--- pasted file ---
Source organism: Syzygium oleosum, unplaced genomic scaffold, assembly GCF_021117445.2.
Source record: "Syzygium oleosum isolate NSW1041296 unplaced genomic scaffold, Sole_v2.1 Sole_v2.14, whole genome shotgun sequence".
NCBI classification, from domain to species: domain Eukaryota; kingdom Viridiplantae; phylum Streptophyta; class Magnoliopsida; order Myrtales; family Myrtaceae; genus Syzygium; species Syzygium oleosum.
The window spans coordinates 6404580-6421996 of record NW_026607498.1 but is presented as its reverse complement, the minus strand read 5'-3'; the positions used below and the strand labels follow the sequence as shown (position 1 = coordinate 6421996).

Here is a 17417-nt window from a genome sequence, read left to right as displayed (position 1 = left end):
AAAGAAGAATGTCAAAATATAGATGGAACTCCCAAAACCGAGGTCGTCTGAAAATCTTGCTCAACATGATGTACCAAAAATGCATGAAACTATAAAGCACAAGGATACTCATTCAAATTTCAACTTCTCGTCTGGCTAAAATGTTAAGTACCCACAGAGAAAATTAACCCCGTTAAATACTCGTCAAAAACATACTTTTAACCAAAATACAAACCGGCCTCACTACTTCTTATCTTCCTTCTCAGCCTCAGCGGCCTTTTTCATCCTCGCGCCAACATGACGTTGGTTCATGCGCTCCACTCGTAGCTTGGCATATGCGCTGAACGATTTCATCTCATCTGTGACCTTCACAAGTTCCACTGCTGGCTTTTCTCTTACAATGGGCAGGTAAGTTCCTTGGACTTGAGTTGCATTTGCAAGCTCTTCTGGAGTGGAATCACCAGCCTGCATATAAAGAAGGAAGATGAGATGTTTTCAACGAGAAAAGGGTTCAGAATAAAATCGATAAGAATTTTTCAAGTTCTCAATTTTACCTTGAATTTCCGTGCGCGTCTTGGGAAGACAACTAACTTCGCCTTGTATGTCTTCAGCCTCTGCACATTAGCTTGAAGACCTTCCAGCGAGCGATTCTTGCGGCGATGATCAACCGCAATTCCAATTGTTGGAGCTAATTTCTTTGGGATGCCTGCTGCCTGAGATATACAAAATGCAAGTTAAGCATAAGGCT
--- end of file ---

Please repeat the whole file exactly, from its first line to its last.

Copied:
Source organism: Syzygium oleosum, unplaced genomic scaffold, assembly GCF_021117445.2.
Source record: "Syzygium oleosum isolate NSW1041296 unplaced genomic scaffold, Sole_v2.1 Sole_v2.14, whole genome shotgun sequence".
NCBI classification, from domain to species: domain Eukaryota; kingdom Viridiplantae; phylum Streptophyta; class Magnoliopsida; order Myrtales; family Myrtaceae; genus Syzygium; species Syzygium oleosum.
The window spans coordinates 6404580-6421996 of record NW_026607498.1 but is presented as its reverse complement, the minus strand read 5'-3'; the positions used below and the strand labels follow the sequence as shown (position 1 = coordinate 6421996).

Here is a 17417-nt window from a genome sequence, read left to right as displayed (position 1 = left end):
AAAGAAGAATGTCAAAATATAGATGGAACTCCCAAAACCGAGGTCGTCTGAAAATCTTGCTCAACATGATGTACCAAAAATGCATGAAACTATAAAGCACAAGGATACTCATTCAAATTTCAACTTCTCGTCTGGCTAAAATGTTAAGTACCCACAGAGAAAATTAACCCCGTTAAATACTCGTCAAAAACATACTTTTAACCAAAATACAAACCGGCCTCACTACTTCTTATCTTCCTTCTCAGCCTCAGCGGCCTTTTTCATCCTCGCGCCAACATGACGTTGGTTCATGCGCTCCACTCGTAGCTTGGCATATGCGCTGAACGATTTCATCTCATCTGTGACCTTCACAAGTTCCACTGCTGGCTTTTCTCTTACAATGGGCAGGTAAGTTCCTTGGACTTGAGTTGCATTTGCAAGCTCTTCTGGAGTGGAATCACCAGCCTGCATATAAAGAAGGAAGATGAGATGTTTTCAACGAGAAAAGGGTTCAGAATAAAATCGATAAGAATTTTTCAAGTTCTCAATTTTACCTTGAATTTCCGTGCGCGTCTTGGGAAGACAACTAACTTCGCCTTGTATGTCTTCAGCCTCTGCACATTAGCTTGAAGACCTTCCAGCGAGCGATTCTTGCGGCGATGATCAACCGCAATTCCAATTGTTGGAGCTAATTTCTTTGGGATGCCTGCTGCCTGAGATATACAAAATGCAAGTTAAGCATAAGGCT